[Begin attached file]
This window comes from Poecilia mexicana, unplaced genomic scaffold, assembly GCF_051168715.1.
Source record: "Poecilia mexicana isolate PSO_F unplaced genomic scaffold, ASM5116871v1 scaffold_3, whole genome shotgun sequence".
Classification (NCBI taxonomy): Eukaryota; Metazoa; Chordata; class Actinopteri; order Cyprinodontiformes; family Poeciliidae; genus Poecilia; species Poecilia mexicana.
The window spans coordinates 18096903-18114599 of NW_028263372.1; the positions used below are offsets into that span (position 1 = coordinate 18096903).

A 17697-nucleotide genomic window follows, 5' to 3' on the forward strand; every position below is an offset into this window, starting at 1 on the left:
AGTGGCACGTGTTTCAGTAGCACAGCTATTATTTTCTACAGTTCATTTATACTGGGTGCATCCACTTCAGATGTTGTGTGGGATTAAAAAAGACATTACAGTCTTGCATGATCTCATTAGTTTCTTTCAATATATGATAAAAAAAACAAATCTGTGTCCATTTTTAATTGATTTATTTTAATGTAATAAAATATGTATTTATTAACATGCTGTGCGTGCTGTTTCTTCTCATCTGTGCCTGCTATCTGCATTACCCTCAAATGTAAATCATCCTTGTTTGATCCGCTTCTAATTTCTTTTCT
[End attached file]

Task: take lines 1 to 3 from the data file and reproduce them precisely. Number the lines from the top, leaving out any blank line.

This window comes from Poecilia mexicana, unplaced genomic scaffold, assembly GCF_051168715.1.
Source record: "Poecilia mexicana isolate PSO_F unplaced genomic scaffold, ASM5116871v1 scaffold_3, whole genome shotgun sequence".
Classification (NCBI taxonomy): Eukaryota; Metazoa; Chordata; class Actinopteri; order Cyprinodontiformes; family Poeciliidae; genus Poecilia; species Poecilia mexicana.